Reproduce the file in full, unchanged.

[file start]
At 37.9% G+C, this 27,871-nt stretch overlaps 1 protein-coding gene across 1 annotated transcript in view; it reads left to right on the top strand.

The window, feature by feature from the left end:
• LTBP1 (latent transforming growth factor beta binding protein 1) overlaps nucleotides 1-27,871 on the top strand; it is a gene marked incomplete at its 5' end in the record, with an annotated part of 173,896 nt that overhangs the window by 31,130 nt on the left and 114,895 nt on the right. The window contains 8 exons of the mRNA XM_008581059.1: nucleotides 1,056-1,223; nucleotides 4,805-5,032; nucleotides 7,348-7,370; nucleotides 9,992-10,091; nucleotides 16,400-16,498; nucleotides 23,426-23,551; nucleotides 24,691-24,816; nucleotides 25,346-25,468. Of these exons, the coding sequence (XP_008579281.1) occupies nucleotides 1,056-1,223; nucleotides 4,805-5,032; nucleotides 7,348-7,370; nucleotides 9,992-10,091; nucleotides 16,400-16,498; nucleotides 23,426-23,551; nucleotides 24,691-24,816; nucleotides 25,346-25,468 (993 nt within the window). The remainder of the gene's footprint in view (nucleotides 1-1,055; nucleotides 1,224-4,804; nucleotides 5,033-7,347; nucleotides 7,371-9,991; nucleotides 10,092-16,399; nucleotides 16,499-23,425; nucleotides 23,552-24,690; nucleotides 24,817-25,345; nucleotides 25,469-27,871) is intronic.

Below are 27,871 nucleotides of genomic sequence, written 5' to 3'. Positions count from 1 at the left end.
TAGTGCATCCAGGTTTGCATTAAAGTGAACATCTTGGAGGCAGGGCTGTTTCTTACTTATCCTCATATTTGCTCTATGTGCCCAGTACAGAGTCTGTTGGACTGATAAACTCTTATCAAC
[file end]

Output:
At 37.9% G+C, this 27,871-nt stretch overlaps 1 protein-coding gene across 1 annotated transcript in view; it reads left to right on the top strand.

The window, feature by feature from the left end:
• LTBP1 (latent transforming growth factor beta binding protein 1) overlaps nucleotides 1-27,871 on the top strand; it is a gene marked incomplete at its 5' end in the record, with an annotated part of 173,896 nt that overhangs the window by 31,130 nt on the left and 114,895 nt on the right. The window contains 8 exons of the mRNA XM_008581059.1: nucleotides 1,056-1,223; nucleotides 4,805-5,032; nucleotides 7,348-7,370; nucleotides 9,992-10,091; nucleotides 16,400-16,498; nucleotides 23,426-23,551; nucleotides 24,691-24,816; nucleotides 25,346-25,468. Of these exons, the coding sequence (XP_008579281.1) occupies nucleotides 1,056-1,223; nucleotides 4,805-5,032; nucleotides 7,348-7,370; nucleotides 9,992-10,091; nucleotides 16,400-16,498; nucleotides 23,426-23,551; nucleotides 24,691-24,816; nucleotides 25,346-25,468 (993 nt within the window). The remainder of the gene's footprint in view (nucleotides 1-1,055; nucleotides 1,224-4,804; nucleotides 5,033-7,347; nucleotides 7,371-9,991; nucleotides 10,092-16,399; nucleotides 16,499-23,425; nucleotides 23,552-24,690; nucleotides 24,817-25,345; nucleotides 25,469-27,871) is intronic.

Below are 27,871 nucleotides of genomic sequence, written 5' to 3'. Positions count from 1 at the left end.
TAGTGCATCCAGGTTTGCATTAAAGTGAACATCTTGGAGGCAGGGCTGTTTCTTACTTATCCTCATATTTGCTCTATGTGCCCAGTACAGAGTCTGTTGGACTGATAAACTCTTATCAAC